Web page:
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NOW Clinic for Breast Cancer

NOW Clinic for Breast Cancer

The NOW Clinic provides care for newly diagnosed breast cancer patients. NOW stands for Newly Diagnosed Options for Women, but is also for men. The goal is to see patients within 48 hours, to offer reassurance, and help take away the unknown and fear. By the time patients first see their oncologist they'll know what type of breast cancer they have and what their pathology means.

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Breast Cancer Program

This video provides an overview of the Breast Cancer Program at Seattle Cancer Care Alliance. The clinicians at SCCA are specialists that focus only on breast cancer, and are teachers and researchers that often have access to new drugs and regimens not available in other programs. They work as a team in a multidisciplinary way, with input from surgeons, radiation oncologists, medical oncologists, geneticists and plastic surgeons, to provide the best treatment recommendations for each patient.

Breast Cancer Surgery

Dr. Sara Javid Discusses Surgery Options for Breast Cancer Patients There?s a one in eight chance that a woman will have breast cancer in her lifetime. Most who do undergo some type of surgery to remove it. One option available is a lumpectomy, where only the tumor is removed, rather than the entire breast. This is typically followed by a course of radiation to the breast. Dr. Sara Javid, Surgical Oncologist at SCCA, states that after 25 years of follow up, we now know that this procedure is equally safe in terms of survival and recurrence risk of cancer in the breast. SCCA uses a multi disciplinary team approach to treating patients. This gives patients the full picture up front of what to expect and what options are available to them, empowering them to make choices as they move forward with their breast cancer treatment at SCCA.

Breast Cancer Treatment

Dr. Larissa Korde discusses the options for treating breast cancer, including surgery, radiation, and systemic therapy. Surgically removing the tumor is one of the most important aspects of treating breast cancer and is almost always recommended. Radiation is used to target and kill any cancer cells that may remain after surgery. Radiation is always recommended after a lumpectomy, but often not recommended after a mastectomy. Following surgery, the local lymph nodes are evaluated--a procedure that's known as a sentinel lymph node biopsy--to see if the cancer has the potential to spread. Systemic therapies include chemotherapy, hormonal, and targeted therapies. Chemotherapy uses medicines to kill rapidly divining cells, but has toxicity and negative side effects. Hormonal therapies use pills to reduce hormone levels or block receptors, reducing the risk of recurrence by up to 50%. Targeted therapies are drugs specifically targeted to one abnormality, the most common of which is Herceptin.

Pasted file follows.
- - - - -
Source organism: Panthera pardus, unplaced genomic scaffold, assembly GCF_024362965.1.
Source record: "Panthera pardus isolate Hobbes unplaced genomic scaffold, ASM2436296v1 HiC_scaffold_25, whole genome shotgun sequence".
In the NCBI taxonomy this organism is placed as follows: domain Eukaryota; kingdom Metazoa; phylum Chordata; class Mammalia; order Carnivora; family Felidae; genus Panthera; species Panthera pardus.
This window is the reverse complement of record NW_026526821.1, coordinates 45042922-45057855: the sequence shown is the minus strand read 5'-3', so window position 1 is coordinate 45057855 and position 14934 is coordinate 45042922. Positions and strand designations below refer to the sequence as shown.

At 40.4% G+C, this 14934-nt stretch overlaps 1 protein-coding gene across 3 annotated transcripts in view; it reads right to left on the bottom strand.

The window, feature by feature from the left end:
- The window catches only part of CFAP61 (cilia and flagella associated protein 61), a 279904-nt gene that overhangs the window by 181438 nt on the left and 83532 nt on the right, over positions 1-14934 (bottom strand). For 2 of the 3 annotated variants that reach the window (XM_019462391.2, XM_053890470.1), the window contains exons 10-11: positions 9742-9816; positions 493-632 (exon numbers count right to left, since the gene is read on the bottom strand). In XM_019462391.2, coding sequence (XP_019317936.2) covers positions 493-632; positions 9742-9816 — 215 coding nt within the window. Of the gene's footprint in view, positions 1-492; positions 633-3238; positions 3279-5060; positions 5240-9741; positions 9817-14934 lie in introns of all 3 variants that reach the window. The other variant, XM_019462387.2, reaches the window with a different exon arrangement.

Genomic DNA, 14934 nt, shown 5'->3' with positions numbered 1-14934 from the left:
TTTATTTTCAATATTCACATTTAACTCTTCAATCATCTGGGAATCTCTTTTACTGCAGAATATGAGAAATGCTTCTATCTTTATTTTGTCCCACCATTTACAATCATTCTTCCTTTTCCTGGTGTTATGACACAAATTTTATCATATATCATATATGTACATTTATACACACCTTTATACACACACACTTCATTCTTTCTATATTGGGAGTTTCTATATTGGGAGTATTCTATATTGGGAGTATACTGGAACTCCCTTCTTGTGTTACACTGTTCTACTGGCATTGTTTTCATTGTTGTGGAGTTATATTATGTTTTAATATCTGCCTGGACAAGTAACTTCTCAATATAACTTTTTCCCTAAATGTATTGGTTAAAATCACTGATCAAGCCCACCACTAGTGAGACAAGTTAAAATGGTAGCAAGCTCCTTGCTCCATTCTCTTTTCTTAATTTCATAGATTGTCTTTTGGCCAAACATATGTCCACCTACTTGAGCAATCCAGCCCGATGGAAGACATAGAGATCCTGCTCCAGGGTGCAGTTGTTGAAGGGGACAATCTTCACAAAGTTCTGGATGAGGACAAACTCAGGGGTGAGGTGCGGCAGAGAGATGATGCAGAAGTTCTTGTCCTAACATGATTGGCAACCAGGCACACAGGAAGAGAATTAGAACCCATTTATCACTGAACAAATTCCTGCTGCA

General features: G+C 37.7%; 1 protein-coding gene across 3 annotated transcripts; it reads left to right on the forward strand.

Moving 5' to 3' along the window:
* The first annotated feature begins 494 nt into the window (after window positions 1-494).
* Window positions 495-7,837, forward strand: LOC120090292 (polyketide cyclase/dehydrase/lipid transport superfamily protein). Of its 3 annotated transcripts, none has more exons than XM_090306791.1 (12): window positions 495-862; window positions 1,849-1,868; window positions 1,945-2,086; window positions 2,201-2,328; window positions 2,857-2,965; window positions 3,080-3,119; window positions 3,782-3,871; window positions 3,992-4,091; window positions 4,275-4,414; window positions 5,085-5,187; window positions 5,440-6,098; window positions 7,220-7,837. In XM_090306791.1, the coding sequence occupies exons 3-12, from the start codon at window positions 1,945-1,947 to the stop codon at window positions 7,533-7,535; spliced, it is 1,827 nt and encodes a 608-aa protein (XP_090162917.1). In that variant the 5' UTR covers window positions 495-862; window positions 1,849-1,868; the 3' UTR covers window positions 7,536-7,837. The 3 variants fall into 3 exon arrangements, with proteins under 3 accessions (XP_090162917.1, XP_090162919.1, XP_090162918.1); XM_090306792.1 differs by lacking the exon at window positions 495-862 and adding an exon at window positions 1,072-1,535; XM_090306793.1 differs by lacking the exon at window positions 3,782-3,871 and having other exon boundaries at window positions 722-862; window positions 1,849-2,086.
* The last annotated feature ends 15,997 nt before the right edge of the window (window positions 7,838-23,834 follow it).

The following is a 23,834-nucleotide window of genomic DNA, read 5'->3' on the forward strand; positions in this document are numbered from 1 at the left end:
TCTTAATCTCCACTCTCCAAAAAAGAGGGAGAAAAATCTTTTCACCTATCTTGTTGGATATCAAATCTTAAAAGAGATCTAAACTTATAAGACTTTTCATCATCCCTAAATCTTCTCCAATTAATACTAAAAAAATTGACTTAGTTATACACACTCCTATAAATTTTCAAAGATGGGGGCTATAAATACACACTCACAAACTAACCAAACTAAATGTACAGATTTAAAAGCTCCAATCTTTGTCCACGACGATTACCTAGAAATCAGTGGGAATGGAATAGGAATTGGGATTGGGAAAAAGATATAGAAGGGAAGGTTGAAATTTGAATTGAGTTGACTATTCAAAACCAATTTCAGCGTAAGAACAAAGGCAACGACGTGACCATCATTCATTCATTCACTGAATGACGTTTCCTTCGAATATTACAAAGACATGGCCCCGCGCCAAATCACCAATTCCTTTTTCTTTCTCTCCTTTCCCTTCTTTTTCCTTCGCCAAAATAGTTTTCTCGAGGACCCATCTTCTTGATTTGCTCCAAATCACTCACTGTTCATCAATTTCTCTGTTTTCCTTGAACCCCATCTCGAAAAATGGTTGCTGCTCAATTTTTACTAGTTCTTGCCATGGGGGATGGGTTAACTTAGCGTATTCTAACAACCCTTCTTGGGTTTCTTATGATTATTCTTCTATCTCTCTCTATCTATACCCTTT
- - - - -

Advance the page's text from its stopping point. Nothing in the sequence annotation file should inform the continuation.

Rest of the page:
Breast Cancer Biology, Stages, and Types

Dr. Larissa Korde provides an overview of breast cancer biology, stages, and types. Breast cancer is the growth of abnormal cells in breast. The stages of development are hyperplasia, atypical hyperplasia, non-invasive cancer or carcinoma in situ, and finally invasive cancer. Dr. Korde explains the stages of breast cancer, ranging from Stage 0, a non-invasive cancer, to Stage 4, a cancer that has spread to other organs. Other factors that an oncologist will look at are the receptors that the cancer expresses. Two hormone receptors are estrogen and progesterone, which is treated with hormone therapy. Another receptor is HER2, which treated with HER2 targeted therapy. Triple Negative is a subtype of breast cancer that does not express any of the latter three receptors and is generally treated with chemotherapy. Inflammatory breast cancer is a rare, but aggressive cancer invading the skin tissue